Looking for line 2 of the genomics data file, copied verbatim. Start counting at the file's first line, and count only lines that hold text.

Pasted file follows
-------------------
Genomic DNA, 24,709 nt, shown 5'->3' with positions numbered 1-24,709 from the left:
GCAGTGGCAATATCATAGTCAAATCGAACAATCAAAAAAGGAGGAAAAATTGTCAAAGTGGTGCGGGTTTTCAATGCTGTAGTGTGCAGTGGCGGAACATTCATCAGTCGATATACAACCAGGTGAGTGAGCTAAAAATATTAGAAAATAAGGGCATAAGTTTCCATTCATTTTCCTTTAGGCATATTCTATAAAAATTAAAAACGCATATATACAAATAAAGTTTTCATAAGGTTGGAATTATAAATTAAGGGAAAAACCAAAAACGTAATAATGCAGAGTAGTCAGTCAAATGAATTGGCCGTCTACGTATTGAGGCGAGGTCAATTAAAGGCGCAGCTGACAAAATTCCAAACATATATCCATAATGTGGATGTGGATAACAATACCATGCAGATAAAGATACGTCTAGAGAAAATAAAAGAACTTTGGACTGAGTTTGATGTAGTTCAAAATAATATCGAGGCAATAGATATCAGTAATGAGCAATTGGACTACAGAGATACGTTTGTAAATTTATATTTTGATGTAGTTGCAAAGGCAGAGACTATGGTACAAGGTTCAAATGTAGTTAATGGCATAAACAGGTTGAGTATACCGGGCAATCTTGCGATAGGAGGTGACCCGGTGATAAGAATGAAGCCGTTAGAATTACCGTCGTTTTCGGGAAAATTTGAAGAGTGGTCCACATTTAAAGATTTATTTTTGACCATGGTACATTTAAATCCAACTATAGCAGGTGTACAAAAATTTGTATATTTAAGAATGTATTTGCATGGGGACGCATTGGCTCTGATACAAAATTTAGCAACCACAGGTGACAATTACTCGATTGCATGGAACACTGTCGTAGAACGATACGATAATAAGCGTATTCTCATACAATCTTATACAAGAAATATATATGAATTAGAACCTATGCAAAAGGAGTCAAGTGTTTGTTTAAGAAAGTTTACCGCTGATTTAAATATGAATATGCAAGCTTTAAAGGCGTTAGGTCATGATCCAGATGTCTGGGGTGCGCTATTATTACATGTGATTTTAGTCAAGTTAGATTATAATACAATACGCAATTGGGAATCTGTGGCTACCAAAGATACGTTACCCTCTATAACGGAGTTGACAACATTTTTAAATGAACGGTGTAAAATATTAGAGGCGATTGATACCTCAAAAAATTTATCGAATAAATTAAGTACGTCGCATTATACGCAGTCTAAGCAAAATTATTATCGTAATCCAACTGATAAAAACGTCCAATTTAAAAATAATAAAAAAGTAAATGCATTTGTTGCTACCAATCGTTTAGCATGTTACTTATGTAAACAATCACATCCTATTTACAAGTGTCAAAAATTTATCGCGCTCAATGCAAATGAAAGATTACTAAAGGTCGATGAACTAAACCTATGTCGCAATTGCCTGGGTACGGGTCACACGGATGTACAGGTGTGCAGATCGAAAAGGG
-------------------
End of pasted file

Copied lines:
GCAGTGGCAATATCATAGTCAAATCGAACAATCAAAAAAGGAGGAAAAATTGTCAAAGTGGTGCGGGTTTTCAATGCTGTAGTGTGCAGTGGCGGAACATTCATCAGTCGATATACAACCAGGTGAGTGAGCTAAAAATATTAGAAAATAAGGGCATAAGTTTCCATTCATTTTCCTTTAGGCATATTCTATAAAAATTAAAAACGCATATATACAAATAAAGTTTTCATAAGGTTGGAATTATAAATTAAGGGAAAAACCAAAAACGTAATAATGCAGAGTAGTCAGTCAAATGAATTGGCCGTCTACGTATTGAGGCGAGGTCAATTAAAGGCGCAGCTGACAAAATTCCAAACATATATCCATAATGTGGATGTGGATAACAATACCATGCAGATAAAGATACGTCTAGAGAAAATAAAAGAACTTTGGACTGAGTTTGATGTAGTTCAAAATAATATCGAGGCAATAGATATCAGTAATGAGCAATTGGACTACAGAGATACGTTTGTAAATTTATATTTTGATGTAGTTGCAAAGGCAGAGACTATGGTACAAGGTTCAAATGTAGTTAATGGCATAAACAGGTTGAGTATACCGGGCAATCTTGCGATAGGAGGTGACCCGGTGATAAGAATGAAGCCGTTAGAATTACCGTCGTTTTCGGGAAAATTTGAAGAGTGGTCCACATTTAAAGATTTATTTTTGACCATGGTACATTTAAATCCAACTATAGCAGGTGTACAAAAATTTGTATATTTAAGAATGTATTTGCATGGGGACGCATTGGCTCTGATACAAAATTTAGCAACCACAGGTGACAATTACTCGATTGCATGGAACACTGTCGTAGAACGATACGATAATAAGCGTATTCTCATACAATCTTATACAAGAAATATATATGAATTAGAACCTATGCAAAAGGAGTCAAGTGTTTGTTTAAGAAAGTTTACCGCTGATTTAAATATGAATATGCAAGCTTTAAAGGCGTTAGGTCATGATCCAGATGTCTGGGGTGCGCTATTATTACATGTGATTTTAGTCAAGTTAGATTATAATACAATACGCAATTGGGAATCTGTGGCTACCAAAGATACGTTACCCTCTATAACGGAGTTGACAACATTTTTAAATGAACGGTGTAAAATATTAGAGGCGATTGATACCTCAAAAAATTTATCGAATAAATTAAGTACGTCGCATTATACGCAGTCTAAGCAAAATTATTATCGTAATCCAACTGATAAAAACGTCCAATTTAAAAATAATAAAAAAGTAAATGCATTTGTTGCTACCAATCGTTTAGCATGTTACTTATGTAAACAATCACATCCTATTTACAAGTGTCAAAAATTTATCGCGCTCAATGCAAATGAAAGATTACTAAAGGTCGATGAACTAAACCTATGTCGCAATTGCCTGGGTACGGGTCACACGGATGTACAGGTGTGCAGATCGAAAAGGG